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sportster64 Mar 29, 2006 4:41 PM

I always thought that the camera did not use the menu settings from the "Optimize Image" menu when you chose to save the output as RAW. After calling Nikon today - they told me that the D50 does use those settings regardless if you save to RAW or JPEG. I though that was one of the great things with RAW - the camera would not optimize the image and would let you do it all - apparantly that is not the case at least with the D50. Are all DSLR's like this ??

Tom W Mar 29, 2006 5:11 PM


The camera does exactly what you tell it to do. The custom settings are just that, settings for you to use to manipulate your images 'in camera'. The beauty of the raw format, is that once opened in a supporting program, you can make any changes you want to, including removing all of your custom settings, or changing a setting that you might have forgotten was on at the time of the shot. With the other formats, like jpeg and tiff, you are somewhat limited to what you are able to change, after the shot. Shoot raw, shoot more often.

Tom W

sportster64 Mar 29, 2006 5:16 PM

SO - that means that the settings are applied to RAW images as well then ?

I then have to remove them in post processing ?

Nagasaki Mar 30, 2006 4:08 AM

I'bve found that it depends what software you use to process the images. I don't use picture projected but downloaded the, in my view, better Nikon view. If I view my RAW pictures with this software then the optimised settings are applied. Mostly I use PhotoShop and then the settings are not applied. My guess is that the optimise settings are held in the RAW file and processed by the Nikon software. I'd expect Picture project to behave in the same way.

A way to test what's happening is to shoot RAW + JPG if they look the same then the optimise settings are being used.

sportster64 Mar 30, 2006 9:07 AM

That goes against everything that I thought was an advantage to the raw format. I thought raw data was data that came directly from the CCD sensor with NO IN-CAMERA Processing applied ????.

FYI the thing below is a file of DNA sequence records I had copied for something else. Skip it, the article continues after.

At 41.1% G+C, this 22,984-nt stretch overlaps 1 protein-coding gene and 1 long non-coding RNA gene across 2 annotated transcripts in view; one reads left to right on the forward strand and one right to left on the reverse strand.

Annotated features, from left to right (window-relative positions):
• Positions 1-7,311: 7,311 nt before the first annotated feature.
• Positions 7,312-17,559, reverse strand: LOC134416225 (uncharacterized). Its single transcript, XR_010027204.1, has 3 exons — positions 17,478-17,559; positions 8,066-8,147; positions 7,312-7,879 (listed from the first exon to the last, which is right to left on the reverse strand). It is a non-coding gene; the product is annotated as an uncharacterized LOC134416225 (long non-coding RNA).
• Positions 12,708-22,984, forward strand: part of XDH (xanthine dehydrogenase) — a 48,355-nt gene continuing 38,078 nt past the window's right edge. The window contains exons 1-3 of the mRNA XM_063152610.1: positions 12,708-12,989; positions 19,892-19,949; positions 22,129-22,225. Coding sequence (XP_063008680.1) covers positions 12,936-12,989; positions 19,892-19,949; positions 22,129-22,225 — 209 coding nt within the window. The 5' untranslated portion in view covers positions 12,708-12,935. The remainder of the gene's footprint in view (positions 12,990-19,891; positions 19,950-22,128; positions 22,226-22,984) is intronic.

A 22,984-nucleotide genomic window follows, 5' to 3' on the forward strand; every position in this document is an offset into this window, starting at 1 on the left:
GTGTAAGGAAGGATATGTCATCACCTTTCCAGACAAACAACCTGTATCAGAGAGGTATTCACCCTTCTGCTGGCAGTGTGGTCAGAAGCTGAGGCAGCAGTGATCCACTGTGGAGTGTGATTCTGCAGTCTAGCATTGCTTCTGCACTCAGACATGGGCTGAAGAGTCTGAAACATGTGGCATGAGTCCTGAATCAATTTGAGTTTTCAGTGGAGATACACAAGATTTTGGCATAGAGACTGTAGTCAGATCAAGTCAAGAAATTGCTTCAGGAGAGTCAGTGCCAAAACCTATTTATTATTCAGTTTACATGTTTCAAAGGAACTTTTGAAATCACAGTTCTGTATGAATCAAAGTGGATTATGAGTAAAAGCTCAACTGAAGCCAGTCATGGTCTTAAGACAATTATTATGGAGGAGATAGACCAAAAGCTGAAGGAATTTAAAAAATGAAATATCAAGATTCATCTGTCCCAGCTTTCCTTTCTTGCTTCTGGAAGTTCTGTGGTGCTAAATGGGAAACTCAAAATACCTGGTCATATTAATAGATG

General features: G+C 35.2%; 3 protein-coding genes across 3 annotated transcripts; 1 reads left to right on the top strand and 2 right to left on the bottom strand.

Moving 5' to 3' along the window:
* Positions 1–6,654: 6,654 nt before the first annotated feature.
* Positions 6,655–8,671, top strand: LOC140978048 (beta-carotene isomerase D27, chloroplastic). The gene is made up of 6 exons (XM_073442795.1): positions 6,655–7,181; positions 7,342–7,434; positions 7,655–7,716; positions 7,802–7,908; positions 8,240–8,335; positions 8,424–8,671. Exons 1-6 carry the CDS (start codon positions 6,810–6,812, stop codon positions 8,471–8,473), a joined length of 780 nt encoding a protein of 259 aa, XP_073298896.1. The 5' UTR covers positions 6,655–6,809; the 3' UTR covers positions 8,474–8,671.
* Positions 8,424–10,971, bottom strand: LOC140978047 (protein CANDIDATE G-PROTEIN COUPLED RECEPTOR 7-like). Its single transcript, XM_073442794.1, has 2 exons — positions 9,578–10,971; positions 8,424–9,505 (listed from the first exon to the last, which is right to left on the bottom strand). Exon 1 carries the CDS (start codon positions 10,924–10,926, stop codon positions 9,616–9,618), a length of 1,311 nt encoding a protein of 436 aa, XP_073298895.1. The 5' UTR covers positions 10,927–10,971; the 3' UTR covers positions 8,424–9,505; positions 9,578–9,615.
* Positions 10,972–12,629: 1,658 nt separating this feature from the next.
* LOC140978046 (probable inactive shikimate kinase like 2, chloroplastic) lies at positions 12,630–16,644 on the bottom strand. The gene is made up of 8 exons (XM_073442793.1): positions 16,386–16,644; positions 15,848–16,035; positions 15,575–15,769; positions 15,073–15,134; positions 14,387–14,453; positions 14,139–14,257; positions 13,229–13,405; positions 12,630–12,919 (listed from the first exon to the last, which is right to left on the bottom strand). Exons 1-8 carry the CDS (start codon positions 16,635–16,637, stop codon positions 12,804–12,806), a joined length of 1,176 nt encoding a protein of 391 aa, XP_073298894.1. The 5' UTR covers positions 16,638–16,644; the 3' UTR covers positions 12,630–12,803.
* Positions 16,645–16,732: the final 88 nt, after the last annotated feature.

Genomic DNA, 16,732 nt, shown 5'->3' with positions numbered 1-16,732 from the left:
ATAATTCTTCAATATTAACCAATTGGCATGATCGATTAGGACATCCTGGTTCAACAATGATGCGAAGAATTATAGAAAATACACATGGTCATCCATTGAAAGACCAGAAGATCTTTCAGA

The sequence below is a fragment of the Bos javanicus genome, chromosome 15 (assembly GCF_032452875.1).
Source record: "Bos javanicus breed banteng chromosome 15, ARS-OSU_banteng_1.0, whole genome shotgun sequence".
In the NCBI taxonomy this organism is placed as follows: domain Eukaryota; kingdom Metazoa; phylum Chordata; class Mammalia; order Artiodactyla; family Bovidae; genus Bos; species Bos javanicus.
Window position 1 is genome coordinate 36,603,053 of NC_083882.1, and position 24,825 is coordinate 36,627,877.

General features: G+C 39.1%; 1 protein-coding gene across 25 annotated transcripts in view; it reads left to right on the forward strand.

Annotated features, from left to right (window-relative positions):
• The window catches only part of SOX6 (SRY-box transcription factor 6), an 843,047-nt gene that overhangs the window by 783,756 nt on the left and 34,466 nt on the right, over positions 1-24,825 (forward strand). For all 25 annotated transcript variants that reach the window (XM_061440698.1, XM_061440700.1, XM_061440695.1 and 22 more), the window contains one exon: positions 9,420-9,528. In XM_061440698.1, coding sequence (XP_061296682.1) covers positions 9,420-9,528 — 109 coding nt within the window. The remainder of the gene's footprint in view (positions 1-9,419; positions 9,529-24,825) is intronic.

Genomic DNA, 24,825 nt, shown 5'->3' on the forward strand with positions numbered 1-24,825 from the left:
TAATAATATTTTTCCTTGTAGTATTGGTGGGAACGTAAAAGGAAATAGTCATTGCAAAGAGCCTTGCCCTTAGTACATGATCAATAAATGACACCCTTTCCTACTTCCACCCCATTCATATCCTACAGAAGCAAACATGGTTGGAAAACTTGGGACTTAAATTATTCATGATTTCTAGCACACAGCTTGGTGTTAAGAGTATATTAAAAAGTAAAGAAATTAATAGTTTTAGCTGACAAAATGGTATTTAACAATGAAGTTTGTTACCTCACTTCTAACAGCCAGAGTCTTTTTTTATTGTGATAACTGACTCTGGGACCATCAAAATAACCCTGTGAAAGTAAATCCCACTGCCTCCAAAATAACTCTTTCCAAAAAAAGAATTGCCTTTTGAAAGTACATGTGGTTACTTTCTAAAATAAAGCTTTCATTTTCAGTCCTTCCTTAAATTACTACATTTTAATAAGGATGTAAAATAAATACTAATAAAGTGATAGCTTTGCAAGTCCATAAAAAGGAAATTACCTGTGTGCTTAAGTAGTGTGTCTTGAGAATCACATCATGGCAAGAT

JimC Mar 30, 2006 9:33 AM

You're misunderstanding how the process works.

When you make settings changes in the camera, much of that information is contained in metadata in the header of the raw file (versus changes to the raw data itself).

So, a raw converter that knows how to interpret this metadata in the raw file header can then process the raw images with the same settings (white balance, saturation, etc.)..

That comes in handy for things like the "as shot" white balance, so that the converted photos are already close to what you intended them to be (yet, you still have the flexbility of changing the settings later).

Some raw converters are more aware of metadata information than others (some may not know anything about camera settings in metadata, or use it to process the raw file). This metadata is mostly undocumented. So, many raw converters get to it via reverse engineering of the files.

White Balance is the most commonly supported information (although Nikon encrypted the metadata related to white balance in the D50 .nef files, so it took a while before it was supported in many converters due to legal and reverse engineering issues).

Now, there is some evidence I've seen that Nikon may be modifying the raw file from the sensor before saving it to a compressed .nef format. But, this does not appear to have anything to do with camera settings.

sportster64 Mar 30, 2006 9:57 AM

Thanks Jim.

Take a program like Rawshooter Essentials. Can you tell it to NOT interpret the metadata tag so you can then see what the in-camera settings are doing to the raw data ?

This would explain why I was seeing the changes to white balance I was making in my shots when I viewed the .NEF files in Rawshooter. Rawshooter was reading the metadata tags attached to the raw file.

JimC Mar 30, 2006 10:22 AM

1 Attachment(s)
sportster64 wrote:

Take a program like Rawshooter Essentials. Can you tell it to NOT interpret the metadata tag so you can then see what the in-camera settings are doing to the raw data ?
You've got three options for WB in RSE. If you look over the temperature slider you'll see some icons. One is an eyedropper. This allows you to select a white or gray portion of an image and use it for setting white balance.

The next is a camera icon for using the "as shot" white balance, and the last is for the software to estimate the white balance (like auto white balance algorithms in a camera would, only some algorithms are better than others).

By default, it's using the As Shot White Balance, so you'll see the color temperature change between photos if white balance was changed (or if you were using Auto WB and the camera changed it).

You'll see a description of each choice when you run your mouse cursor over it.

sportster64 Mar 30, 2006 10:30 AM

OK - that makes sense to me on how to control what the camera is doing with the WB. How do you tell Raw Shooter to NOT interpret what the camera has done with things like: Sharpening,Saturation,Contrast adjustments ?

JimC Mar 30, 2006 10:32 AM

I doubt it is trying to use those things. But, you'd have to test it to see.

I haven't used RSE much.

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